Container shipping giant Maersk has announced it will divert all vessels around Africa instead of using the Red Sea and the Suez Canal for the “foreseeable future”.
Maersk said on Friday that the decision was due to the volatile situation in the Red Sea as Yemen’s Houthis continue to attack vessels that pass through the busy waterway.
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“We have therefore decided that all Maersk vessels due to transit the Red Sea/Gulf of Aden will be diverted south around the Cape of Good Hope for the foreseeable future,” the Danish company said.
The trip around Africa can add about 10 days to journey times and requires more fuel and crew time, increasing shipping costs.
“The situation is constantly evolving and remains highly volatile, and all available intelligence at hand confirms that the security risk continues to be at a significantly elevated level,” Maersk added.
The Houthis have said they are targeting vessels linked to Israel in the Red Sea shipping lane in solidarity with Palestinians who are facing relentless bombardment in the ongoing war on Gaza.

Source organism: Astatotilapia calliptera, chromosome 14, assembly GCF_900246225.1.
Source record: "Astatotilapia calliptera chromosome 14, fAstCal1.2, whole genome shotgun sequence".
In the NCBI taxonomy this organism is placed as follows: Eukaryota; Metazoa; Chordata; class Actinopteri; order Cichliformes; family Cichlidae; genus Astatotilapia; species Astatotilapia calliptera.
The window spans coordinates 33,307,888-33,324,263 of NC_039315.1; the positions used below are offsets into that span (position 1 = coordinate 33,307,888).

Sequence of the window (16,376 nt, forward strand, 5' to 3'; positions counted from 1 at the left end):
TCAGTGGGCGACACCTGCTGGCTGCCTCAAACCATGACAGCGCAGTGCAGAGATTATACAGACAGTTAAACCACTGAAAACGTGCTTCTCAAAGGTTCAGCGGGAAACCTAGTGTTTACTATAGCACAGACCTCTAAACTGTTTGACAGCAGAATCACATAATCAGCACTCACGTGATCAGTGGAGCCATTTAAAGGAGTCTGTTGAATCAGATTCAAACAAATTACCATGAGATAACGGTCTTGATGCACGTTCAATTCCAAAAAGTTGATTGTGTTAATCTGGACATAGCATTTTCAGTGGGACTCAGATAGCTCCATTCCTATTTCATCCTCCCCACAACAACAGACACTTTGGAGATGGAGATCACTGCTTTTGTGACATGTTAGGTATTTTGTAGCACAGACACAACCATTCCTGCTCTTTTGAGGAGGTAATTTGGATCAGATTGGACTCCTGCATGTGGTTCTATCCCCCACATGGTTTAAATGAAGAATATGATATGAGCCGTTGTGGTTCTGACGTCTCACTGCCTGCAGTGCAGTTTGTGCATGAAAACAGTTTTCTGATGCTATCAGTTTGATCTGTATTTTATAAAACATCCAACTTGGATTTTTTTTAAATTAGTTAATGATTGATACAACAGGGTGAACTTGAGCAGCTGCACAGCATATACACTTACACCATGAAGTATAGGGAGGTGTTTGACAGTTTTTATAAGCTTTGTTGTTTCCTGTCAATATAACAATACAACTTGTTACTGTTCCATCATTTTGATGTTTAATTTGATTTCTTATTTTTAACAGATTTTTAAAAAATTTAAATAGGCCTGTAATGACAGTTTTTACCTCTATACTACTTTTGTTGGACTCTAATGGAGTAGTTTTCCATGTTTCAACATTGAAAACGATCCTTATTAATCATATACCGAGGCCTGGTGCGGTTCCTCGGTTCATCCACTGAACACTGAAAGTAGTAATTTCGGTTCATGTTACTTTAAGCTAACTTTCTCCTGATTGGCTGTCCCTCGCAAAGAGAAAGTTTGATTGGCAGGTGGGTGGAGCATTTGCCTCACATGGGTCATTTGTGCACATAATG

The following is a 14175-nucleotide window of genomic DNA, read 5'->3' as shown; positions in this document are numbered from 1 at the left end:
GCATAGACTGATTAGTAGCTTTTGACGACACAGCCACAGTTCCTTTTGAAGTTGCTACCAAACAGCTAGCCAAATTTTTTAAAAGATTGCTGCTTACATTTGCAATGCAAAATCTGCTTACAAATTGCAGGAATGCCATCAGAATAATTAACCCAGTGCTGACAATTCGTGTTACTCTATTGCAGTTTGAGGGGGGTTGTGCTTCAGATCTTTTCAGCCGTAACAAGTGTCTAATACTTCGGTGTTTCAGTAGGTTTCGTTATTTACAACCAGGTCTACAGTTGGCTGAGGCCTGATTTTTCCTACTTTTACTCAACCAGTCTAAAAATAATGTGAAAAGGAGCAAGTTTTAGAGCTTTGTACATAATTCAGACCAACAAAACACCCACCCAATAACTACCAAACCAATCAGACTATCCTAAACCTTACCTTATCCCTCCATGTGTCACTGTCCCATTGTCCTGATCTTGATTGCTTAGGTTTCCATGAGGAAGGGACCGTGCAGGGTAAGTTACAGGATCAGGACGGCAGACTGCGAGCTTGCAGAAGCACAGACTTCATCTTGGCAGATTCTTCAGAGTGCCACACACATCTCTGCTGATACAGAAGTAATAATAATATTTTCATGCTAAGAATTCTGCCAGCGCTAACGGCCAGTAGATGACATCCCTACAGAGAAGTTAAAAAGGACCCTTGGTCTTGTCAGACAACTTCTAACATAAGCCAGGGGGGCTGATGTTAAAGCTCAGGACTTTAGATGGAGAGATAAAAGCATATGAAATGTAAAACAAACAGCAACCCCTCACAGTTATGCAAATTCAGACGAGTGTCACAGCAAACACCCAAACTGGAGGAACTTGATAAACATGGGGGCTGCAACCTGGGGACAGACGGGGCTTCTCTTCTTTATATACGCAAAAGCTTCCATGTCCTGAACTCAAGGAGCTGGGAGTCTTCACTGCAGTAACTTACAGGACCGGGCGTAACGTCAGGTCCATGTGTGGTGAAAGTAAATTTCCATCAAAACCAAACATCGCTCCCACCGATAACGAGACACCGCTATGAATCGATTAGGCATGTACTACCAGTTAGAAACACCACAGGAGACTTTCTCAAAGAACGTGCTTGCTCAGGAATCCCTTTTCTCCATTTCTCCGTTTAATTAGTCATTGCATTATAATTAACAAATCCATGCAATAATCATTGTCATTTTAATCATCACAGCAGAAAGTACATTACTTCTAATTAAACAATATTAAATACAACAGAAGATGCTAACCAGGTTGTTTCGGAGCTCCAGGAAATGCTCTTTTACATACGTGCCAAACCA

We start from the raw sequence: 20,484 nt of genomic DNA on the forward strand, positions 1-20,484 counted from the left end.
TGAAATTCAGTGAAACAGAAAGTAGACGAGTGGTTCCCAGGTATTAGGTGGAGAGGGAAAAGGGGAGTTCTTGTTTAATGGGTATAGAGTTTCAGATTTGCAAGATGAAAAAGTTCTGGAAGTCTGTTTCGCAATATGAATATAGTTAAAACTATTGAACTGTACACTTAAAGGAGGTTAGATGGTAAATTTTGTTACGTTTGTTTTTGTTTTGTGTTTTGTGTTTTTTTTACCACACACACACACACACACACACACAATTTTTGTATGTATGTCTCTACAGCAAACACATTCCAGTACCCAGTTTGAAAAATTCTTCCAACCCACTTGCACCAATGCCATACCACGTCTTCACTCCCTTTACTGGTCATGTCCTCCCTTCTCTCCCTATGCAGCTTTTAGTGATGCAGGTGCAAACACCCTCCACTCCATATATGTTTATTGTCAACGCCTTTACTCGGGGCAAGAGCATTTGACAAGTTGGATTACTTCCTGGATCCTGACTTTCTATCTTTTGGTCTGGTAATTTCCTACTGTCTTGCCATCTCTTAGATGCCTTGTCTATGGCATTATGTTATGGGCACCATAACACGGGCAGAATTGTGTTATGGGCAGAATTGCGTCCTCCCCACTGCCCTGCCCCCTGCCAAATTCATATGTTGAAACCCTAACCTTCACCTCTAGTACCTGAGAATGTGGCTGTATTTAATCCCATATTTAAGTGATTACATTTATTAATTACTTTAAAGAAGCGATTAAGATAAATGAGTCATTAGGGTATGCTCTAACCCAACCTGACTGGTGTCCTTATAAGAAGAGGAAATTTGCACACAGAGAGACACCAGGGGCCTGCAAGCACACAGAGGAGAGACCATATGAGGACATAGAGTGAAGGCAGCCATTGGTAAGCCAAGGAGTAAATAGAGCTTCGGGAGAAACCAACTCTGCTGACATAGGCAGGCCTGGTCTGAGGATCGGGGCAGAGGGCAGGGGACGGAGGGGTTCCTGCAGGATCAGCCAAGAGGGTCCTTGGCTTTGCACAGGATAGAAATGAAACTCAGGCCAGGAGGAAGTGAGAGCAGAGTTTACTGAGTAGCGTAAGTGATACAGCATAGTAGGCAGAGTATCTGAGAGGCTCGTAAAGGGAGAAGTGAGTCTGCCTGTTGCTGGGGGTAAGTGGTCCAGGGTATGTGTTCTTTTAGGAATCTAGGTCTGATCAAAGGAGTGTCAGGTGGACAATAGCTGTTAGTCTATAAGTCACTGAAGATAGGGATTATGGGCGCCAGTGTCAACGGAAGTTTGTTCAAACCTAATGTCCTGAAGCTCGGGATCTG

On Tuesday, Maersk said it would pause all vessels that would cross through the Red Sea following an attack on one of its ships, the Singapore-flagged Maersk Hangzhou, by Houthis, and has since begun redirecting ships.
The company also rerouted four out of five southbound container vessels already passing through the Suez Canal back north for the long journey around Africa on Thursday.
“While we continue to hope for a sustainable resolution in the near future and do all we can to contribute towards it, we do encourage customers to prepare for complications in the area to persist and for there to be significant disruption to the global network,” Maersk said.
Since November, at least 25 commercial vessels operating in the southern Red Sea and the Gulf of Aden have been attacked.
Last month, the United States launched a multinational operation to safeguard commerce in the Red Sea. However, due to continued attacks, many shipping companies are still diverting vessels around Africa.
On Wednesday, a coalition of 12 countries, led by the US, issued a statement calling on the Houthis for an “immediate end of these illegal attacks and release of unlawfully detained vessels and crews”, and warned of “consequences”.
The waterway is the main route for about 12 percent of world trade, according to the International Chamber of Shipping. The Red Sea connects the Mediterranean to the Indian Ocean and Europe to Asia.